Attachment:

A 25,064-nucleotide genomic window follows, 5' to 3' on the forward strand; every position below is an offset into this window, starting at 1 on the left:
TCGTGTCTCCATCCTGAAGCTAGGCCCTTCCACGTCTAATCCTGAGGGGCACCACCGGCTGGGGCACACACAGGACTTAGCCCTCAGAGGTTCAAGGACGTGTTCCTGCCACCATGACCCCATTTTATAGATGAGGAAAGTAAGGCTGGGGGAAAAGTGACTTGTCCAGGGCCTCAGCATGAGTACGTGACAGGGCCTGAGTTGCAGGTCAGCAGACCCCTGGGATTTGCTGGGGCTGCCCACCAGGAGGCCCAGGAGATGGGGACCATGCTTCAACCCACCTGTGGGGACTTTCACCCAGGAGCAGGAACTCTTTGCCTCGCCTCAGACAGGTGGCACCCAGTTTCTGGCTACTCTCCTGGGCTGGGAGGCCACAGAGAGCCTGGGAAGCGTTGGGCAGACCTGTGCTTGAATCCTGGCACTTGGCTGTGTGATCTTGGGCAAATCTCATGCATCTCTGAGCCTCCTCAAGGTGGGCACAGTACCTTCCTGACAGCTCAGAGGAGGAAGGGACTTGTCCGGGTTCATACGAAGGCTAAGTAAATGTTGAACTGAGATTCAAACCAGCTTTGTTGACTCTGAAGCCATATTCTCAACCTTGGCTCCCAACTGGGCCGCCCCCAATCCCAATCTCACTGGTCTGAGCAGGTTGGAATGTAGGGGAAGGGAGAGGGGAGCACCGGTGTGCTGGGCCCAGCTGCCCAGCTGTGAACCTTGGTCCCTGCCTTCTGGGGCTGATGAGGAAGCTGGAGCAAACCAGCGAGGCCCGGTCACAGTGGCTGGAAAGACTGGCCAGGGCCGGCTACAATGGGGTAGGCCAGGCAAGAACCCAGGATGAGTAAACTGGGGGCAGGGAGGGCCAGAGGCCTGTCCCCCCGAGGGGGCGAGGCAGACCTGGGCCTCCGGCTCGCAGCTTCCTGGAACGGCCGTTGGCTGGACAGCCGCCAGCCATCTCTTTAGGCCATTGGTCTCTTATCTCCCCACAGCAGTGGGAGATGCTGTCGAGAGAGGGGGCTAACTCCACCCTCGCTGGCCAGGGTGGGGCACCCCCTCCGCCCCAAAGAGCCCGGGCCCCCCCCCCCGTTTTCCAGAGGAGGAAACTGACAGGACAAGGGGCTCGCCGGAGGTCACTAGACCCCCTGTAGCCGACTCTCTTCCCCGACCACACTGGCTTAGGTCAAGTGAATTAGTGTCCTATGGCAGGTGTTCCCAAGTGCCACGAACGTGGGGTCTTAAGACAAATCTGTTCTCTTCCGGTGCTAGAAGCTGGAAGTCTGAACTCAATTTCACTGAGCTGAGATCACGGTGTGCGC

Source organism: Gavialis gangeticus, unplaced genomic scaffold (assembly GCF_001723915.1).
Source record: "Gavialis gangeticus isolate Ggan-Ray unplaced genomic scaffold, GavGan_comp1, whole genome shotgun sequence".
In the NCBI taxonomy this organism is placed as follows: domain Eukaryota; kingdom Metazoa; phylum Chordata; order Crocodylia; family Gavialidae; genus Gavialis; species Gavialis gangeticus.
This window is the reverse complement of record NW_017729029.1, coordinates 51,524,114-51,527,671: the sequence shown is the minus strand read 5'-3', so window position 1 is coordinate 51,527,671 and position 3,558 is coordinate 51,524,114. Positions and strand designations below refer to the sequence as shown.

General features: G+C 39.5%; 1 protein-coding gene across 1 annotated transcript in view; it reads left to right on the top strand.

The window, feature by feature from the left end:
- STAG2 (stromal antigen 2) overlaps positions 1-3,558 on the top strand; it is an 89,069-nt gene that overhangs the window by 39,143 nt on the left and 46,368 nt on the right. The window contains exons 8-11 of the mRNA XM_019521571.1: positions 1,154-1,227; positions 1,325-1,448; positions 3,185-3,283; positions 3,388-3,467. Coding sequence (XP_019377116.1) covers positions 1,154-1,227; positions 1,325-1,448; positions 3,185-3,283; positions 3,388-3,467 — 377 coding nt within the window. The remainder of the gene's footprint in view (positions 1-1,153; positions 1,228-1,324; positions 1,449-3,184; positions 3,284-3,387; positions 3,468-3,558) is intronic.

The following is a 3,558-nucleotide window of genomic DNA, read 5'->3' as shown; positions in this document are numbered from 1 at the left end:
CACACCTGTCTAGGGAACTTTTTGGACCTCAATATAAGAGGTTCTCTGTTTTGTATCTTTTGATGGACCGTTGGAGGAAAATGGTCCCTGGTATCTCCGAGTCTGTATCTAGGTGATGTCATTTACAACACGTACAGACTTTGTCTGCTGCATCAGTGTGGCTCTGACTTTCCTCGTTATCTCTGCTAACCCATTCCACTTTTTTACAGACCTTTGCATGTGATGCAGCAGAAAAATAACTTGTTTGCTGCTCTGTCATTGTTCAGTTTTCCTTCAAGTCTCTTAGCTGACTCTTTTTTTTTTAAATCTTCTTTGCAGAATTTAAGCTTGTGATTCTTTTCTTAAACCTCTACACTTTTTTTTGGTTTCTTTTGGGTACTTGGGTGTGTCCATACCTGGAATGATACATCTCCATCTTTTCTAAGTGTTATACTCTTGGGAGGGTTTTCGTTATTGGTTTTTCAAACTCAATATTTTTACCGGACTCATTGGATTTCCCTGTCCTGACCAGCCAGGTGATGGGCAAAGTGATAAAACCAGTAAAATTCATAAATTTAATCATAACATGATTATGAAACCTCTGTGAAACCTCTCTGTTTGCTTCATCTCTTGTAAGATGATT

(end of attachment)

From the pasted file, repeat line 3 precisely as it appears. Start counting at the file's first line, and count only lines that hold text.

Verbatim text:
Source organism: Gavialis gangeticus, unplaced genomic scaffold (assembly GCF_001723915.1).